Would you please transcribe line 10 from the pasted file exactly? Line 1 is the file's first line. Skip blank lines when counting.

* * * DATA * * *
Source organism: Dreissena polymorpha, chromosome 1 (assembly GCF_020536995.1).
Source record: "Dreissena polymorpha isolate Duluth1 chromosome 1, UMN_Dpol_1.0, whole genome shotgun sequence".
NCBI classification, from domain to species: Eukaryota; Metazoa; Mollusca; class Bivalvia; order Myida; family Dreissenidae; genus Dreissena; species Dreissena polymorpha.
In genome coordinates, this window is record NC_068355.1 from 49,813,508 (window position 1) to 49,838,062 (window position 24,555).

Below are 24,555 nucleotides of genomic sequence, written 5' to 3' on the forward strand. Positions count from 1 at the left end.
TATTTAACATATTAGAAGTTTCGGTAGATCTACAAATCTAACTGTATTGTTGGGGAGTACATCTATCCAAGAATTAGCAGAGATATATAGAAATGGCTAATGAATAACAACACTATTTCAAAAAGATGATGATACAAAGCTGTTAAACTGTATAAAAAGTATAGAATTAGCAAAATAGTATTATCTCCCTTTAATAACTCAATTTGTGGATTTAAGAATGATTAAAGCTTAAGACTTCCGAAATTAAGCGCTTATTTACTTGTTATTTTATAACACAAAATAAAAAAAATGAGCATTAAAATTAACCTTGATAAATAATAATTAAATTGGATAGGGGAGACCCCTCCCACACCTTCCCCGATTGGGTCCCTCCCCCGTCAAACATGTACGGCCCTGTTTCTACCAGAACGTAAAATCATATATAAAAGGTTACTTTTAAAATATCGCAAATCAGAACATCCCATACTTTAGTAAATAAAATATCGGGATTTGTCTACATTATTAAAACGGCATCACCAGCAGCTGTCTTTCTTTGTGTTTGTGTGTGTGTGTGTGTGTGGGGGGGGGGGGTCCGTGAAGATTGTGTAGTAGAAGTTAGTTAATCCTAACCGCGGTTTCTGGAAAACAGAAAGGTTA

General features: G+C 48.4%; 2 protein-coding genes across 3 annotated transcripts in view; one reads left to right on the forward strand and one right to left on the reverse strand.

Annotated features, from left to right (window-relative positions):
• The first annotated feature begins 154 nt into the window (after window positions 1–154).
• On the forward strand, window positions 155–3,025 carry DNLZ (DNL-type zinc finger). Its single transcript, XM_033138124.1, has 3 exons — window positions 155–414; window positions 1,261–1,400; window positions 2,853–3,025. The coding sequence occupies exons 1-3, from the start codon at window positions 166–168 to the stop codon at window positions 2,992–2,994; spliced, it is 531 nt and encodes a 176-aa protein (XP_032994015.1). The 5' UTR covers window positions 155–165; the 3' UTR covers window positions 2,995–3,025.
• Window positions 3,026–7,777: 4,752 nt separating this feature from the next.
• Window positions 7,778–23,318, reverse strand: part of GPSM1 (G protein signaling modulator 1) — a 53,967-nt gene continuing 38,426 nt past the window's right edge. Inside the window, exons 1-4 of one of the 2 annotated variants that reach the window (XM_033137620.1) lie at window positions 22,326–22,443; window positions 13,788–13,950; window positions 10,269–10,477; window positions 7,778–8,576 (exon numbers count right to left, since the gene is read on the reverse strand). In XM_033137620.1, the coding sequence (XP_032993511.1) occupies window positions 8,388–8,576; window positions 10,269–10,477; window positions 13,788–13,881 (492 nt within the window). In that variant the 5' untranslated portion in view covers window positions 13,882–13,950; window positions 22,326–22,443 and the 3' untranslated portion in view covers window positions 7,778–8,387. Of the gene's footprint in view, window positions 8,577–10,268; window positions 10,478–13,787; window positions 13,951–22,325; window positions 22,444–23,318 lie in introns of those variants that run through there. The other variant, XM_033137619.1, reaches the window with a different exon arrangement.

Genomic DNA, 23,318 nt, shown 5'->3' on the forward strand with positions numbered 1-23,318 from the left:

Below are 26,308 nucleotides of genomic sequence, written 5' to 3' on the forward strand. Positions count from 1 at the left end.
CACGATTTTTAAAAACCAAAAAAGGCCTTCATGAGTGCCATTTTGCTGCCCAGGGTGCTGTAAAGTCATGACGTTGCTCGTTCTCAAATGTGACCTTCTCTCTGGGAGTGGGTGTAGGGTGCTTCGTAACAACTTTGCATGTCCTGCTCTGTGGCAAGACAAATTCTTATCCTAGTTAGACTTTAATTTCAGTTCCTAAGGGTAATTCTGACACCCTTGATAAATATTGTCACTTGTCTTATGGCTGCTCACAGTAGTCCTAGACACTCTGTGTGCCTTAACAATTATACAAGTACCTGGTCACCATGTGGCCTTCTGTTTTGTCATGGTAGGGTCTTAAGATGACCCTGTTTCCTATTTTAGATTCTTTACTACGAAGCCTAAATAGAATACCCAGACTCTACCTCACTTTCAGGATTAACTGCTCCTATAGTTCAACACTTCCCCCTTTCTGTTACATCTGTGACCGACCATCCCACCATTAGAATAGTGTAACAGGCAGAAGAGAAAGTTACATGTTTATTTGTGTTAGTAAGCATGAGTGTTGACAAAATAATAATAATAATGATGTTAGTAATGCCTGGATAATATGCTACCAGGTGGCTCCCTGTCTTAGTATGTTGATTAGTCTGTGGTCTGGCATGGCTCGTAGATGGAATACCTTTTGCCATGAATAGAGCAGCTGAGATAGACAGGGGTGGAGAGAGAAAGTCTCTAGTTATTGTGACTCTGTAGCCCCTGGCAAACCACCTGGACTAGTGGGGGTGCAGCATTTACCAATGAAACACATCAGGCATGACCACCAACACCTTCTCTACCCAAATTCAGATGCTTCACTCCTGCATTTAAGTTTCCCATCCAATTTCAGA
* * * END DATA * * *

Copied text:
• On the forward strand, window positions 155–3,025 carry DNLZ (DNL-type zinc finger). Its single transcript, XM_033138124.1, has 3 exons — window positions 155–414; window positions 1,261–1,400; window positions 2,853–3,025. The coding sequence occupies exons 1-3, from the start codon at window positions 166–168 to the stop codon at window positions 2,992–2,994; spliced, it is 531 nt and encodes a 176-aa protein (XP_032994015.1). The 5' UTR covers window positions 155–165; the 3' UTR covers window positions 2,995–3,025.